Violence to remain a headache for BARMM, says analyst
KORONADAL CITY, South Cotabato, Philippnes — Sunday night’s grenade attack in Cotabato City indicates that armed violence would remain a problem in the Bangsamoro Autonomous Region in Muslim Mindanao (BARMM), a security analyst warned on Monday.
Rommel Banlaoi, chair of the Philippine Institute for Peace, Violence and Terrorism Research, also said the attack on the eve of President Rodrigo Duterte’s visit to the city only showed a message of defiance to his leadership and that of the newly established BARMM.
“Intentionally targeting troops instead of civilians, the attack also demonstrated the perpetrators’ intention to make the incident an act of rebellion rather than terrorism,” Banlaoi told the Inquirer.
Sunday’s attack injured nine soldiers securing the vicinity of a Catholic church and a religious-owned radio station and several civilians.
The attack came nine days before the end of martial law, which Duterte imposed on Mindanao on May 23, 2017, after local militants aligned with the Islamic State (IS) jihadi group seized Marawi, an Islamic city that forms part of the BARMM, to establish a province of the Middle East terror group there.
Martial law extension
But the Moro group Suara Bangsamoro expressed apprehension that the attacks in Cotabato City and other parts of Central Mindanao on Sunday night would be used to justify another extension of martial law on the island.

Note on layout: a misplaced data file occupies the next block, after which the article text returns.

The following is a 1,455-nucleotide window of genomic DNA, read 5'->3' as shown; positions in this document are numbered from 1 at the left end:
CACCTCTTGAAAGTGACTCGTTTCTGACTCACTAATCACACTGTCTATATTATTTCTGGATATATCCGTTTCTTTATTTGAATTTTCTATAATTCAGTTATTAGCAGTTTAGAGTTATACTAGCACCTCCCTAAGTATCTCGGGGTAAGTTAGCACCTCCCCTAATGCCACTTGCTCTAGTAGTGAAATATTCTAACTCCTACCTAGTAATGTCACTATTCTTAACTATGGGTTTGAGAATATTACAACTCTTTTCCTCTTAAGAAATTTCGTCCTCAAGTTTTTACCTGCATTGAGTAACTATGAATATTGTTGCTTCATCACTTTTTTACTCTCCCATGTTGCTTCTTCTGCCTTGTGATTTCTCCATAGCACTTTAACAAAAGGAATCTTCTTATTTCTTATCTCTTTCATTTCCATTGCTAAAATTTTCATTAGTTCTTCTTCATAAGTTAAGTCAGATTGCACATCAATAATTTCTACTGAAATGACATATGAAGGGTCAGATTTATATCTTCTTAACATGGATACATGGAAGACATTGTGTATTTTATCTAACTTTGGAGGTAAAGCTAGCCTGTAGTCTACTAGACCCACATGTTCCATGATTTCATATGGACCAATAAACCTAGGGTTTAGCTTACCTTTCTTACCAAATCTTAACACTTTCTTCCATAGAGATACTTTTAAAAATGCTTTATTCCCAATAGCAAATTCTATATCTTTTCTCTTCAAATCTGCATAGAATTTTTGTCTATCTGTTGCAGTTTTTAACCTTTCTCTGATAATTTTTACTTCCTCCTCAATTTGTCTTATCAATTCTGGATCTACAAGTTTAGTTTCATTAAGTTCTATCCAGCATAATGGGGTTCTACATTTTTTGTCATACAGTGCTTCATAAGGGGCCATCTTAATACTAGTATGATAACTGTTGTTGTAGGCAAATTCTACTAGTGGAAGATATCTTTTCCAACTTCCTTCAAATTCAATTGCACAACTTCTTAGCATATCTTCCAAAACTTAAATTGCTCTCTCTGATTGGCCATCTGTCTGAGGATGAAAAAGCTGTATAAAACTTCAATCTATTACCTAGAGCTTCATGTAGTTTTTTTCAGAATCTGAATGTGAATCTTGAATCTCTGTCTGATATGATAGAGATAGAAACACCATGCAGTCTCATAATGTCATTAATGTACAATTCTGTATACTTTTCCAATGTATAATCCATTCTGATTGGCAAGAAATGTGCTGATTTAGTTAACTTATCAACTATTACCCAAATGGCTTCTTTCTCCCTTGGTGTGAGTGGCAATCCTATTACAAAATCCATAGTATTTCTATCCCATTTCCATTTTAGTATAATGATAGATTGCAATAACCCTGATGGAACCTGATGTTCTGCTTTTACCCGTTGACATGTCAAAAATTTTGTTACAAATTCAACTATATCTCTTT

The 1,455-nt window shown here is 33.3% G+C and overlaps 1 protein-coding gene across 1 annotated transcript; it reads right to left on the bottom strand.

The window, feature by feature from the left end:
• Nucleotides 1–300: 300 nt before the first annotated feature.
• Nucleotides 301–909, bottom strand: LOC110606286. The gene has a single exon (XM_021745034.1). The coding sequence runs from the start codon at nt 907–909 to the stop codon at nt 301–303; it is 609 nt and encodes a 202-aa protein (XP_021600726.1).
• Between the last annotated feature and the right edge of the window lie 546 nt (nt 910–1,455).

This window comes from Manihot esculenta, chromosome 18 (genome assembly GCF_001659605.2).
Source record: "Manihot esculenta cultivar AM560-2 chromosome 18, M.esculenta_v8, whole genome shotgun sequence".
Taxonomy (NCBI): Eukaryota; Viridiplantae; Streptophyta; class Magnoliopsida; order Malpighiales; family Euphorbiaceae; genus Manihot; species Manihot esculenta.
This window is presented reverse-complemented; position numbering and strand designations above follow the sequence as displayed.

“We hope that this will not be used again to justify another round of martial law extension, the sacrifice of civil and political rights of the people, and call for the passage of a stronger antiterror measure,”Amirah Lidasan, spokesperson for the group, said in a statement.
Malacañang recently announced that Duterte would no longer prolong martial law, which Congress had extended thrice on the President’s request.
Banlaoi said the military victory in Marawi failed to totally defeat the IS ideology in the south.
He warned of more violent attacks that will be carried out by IS-inspired groups such as the Abu Sayyaf and the Bangsamoro Islamic Freedom Fighters (BIFF), which the military blamed for Sunday night’s attack in Cotabato City.
The Archdiocese of Cotabato condemned Sunday’s attack that disrupted the Mass at the Immaculate Conception Cathedral.
Catholic priest Zaldy Robles, the parish priest, said the worshippers scampered to safety after hearing the explosion and the ensuing bursts of gunfire.
“The [worshippers] rushed out of the church toward the convent and the formation center after hearing the explosion and gunfire. They eventually returned and the Mass resumed,” Robles said in a phone interview.
But the next Mass was canceled for security reasons.
The grenade was thrown at the gate of a radio station owned by the Oblates of Mary Immaculate (OMI), beside the cathedral in this city, the seat of the Archdiocese of Cotabato.
Cotabato Archbishop Angelito Lampon was not in the city when the attack happened, but was closely monitoring the incident, Robles said.
“It is sad that this kind of violence is happening while we are celebrating the holy Christmas season,” he said.
Officers from elite police Special Action Forces and village watchmen have been deployed to secure the vicinities of the cathedral.
Cotabato City Mayor Cynthia Guiani-Sayadi placed the city on lockdown after the explosion.
“We can rise above these acts of terrorism. We are resilient and strong enough to fight against these people whose mission is to disrupt our peace,” Sayadi said in a statement.
On Dec. 31 the previous year, a powerful blast also rocked a shopping mall in Cotabato City, killing two people and wounding 34 others. The military also blamed the attack on IS-inspired militants.—With a report from Germelina Lacorte / Inquirer Mindanao
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